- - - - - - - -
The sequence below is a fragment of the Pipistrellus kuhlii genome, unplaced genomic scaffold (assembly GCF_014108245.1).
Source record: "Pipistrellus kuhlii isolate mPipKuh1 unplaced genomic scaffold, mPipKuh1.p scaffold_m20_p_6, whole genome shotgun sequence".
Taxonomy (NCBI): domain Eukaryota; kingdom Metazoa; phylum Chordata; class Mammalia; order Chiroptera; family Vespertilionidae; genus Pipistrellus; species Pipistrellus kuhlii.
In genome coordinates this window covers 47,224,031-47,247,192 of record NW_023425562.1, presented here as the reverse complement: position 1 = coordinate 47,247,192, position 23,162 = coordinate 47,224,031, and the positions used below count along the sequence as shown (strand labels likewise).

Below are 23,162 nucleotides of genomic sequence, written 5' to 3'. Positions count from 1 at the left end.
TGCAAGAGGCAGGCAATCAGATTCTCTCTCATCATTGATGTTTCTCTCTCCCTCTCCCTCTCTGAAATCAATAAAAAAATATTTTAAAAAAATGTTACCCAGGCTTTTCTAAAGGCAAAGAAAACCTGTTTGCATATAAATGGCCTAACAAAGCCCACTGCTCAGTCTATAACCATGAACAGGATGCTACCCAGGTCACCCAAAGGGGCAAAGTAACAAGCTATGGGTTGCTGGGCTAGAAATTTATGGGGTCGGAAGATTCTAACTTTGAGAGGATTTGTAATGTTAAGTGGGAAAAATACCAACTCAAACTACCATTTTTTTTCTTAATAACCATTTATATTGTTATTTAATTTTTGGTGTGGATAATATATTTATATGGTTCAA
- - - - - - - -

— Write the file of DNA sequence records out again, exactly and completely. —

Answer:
The sequence below is a fragment of the Pipistrellus kuhlii genome, unplaced genomic scaffold (assembly GCF_014108245.1).
Source record: "Pipistrellus kuhlii isolate mPipKuh1 unplaced genomic scaffold, mPipKuh1.p scaffold_m20_p_6, whole genome shotgun sequence".
Taxonomy (NCBI): domain Eukaryota; kingdom Metazoa; phylum Chordata; class Mammalia; order Chiroptera; family Vespertilionidae; genus Pipistrellus; species Pipistrellus kuhlii.
In genome coordinates this window covers 47,224,031-47,247,192 of record NW_023425562.1, presented here as the reverse complement: position 1 = coordinate 47,247,192, position 23,162 = coordinate 47,224,031, and the positions used below count along the sequence as shown (strand labels likewise).

Below are 23,162 nucleotides of genomic sequence, written 5' to 3'. Positions count from 1 at the left end.
TGCAAGAGGCAGGCAATCAGATTCTCTCTCATCATTGATGTTTCTCTCTCCCTCTCCCTCTCTGAAATCAATAAAAAAATATTTTAAAAAAATGTTACCCAGGCTTTTCTAAAGGCAAAGAAAACCTGTTTGCATATAAATGGCCTAACAAAGCCCACTGCTCAGTCTATAACCATGAACAGGATGCTACCCAGGTCACCCAAAGGGGCAAAGTAACAAGCTATGGGTTGCTGGGCTAGAAATTTATGGGGTCGGAAGATTCTAACTTTGAGAGGATTTGTAATGTTAAGTGGGAAAAATACCAACTCAAACTACCATTTTTTTTCTTAATAACCATTTATATTGTTATTTAATTTTTGGTGTGGATAATATATTTATATGGTTCAA